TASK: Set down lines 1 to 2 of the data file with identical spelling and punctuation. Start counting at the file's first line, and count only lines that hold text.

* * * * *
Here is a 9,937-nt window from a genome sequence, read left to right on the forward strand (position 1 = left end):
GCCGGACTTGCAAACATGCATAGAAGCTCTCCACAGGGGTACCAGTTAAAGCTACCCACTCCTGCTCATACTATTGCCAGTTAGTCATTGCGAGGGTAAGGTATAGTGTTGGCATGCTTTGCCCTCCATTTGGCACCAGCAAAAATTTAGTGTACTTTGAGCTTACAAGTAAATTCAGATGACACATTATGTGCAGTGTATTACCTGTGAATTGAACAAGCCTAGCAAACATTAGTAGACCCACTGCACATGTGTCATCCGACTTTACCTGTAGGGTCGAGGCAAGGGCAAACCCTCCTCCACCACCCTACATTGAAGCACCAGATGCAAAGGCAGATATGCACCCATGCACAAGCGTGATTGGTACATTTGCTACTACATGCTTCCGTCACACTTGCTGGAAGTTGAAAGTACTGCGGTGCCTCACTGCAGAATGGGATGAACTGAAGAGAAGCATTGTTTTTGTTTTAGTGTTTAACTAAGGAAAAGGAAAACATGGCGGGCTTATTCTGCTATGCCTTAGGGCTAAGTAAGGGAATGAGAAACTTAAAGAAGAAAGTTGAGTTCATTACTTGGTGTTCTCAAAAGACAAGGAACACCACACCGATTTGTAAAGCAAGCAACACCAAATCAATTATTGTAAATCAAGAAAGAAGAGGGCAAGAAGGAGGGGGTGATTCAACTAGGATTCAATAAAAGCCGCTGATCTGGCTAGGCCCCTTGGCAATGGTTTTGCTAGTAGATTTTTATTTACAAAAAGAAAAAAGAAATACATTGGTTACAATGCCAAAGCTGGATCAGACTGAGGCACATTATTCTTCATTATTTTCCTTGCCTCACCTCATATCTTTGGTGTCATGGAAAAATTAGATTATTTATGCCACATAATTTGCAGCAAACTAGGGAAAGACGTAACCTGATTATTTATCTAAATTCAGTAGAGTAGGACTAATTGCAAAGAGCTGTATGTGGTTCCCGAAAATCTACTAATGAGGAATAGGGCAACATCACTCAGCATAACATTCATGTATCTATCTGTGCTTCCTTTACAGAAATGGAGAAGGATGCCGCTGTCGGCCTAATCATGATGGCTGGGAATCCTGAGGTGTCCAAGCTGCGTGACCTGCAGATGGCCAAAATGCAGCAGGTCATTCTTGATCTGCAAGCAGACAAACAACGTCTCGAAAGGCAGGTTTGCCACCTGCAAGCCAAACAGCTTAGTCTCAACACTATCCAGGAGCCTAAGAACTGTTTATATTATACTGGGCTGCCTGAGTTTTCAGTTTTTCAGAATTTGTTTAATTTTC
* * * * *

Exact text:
Here is a 9,937-nt window from a genome sequence, read left to right on the forward strand (position 1 = left end):
GCCGGACTTGCAAACATGCATAGAAGCTCTCCACAGGGGTACCAGTTAAAGCTACCCACTCCTGCTCATACTATTGCCAGTTAGTCATTGCGAGGGTAAGGTATAGTGTTGGCATGCTTTGCCCTCCATTTGGCACCAGCAAAAATTTAGTGTACTTTGAGCTTACAAGTAAATTCAGATGACACATTATGTGCAGTGTATTACCTGTGAATTGAACAAGCCTAGCAAACATTAGTAGACCCACTGCACATGTGTCATCCGACTTTACCTGTAGGGTCGAGGCAAGGGCAAACCCTCCTCCACCACCCTACATTGAAGCACCAGATGCAAAGGCAGATATGCACCCATGCACAAGCGTGATTGGTACATTTGCTACTACATGCTTCCGTCACACTTGCTGGAAGTTGAAAGTACTGCGGTGCCTCACTGCAGAATGGGATGAACTGAAGAGAAGCATTGTTTTTGTTTTAGTGTTTAACTAAGGAAAAGGAAAACATGGCGGGCTTATTCTGCTATGCCTTAGGGCTAAGTAAGGGAATGAGAAACTTAAAGAAGAAAGTTGAGTTCATTACTTGGTGTTCTCAAAAGACAAGGAACACCACACCGATTTGTAAAGCAAGCAACACCAAATCAATTATTGTAAATCAAGAAAGAAGAGGGCAAGAAGGAGGGGGTGATTCAACTAGGATTCAATAAAAGCCGCTGATCTGGCTAGGCCCCTTGGCAATGGTTTTGCTAGTAGATTTTTATTTACAAAAAGAAAAAAGAAATACATTGGTTACAATGCCAAAGCTGGATCAGACTGAGGCACATTATTCTTCATTATTTTCCTTGCCTCACCTCATATCTTTGGTGTCATGGAAAAATTAGATTATTTATGCCACATAATTTGCAGCAAACTAGGGAAAGACGTAACCTGATTATTTATCTAAATTCAGTAGAGTAGGACTAATTGCAAAGAGCTGTATGTGGTTCCCGAAAATCTACTAATGAGGAATAGGGCAACATCACTCAGCATAACATTCATGTATCTATCTGTGCTTCCTTTACAGAAATGGAGAAGGATGCCGCTGTCGGCCTAATCATGATGGCTGGGAATCCTGAGGTGTCCAAGCTGCGTGACCTGCAGATGGCCAAAATGCAGCAGGTCATTCTTGATCTGCAAGCAGACAAACAACGTCTCGAAAGGCAGGTTTGCCACCTGCAAGCCAAACAGCTTAGTCTCAACACTATCCAGGAGCCTAAGAACTGTTTATATTATACTGGGCTGCCTGAGTTTTCAGTTTTTCAGAATTTGTTTAATTTTC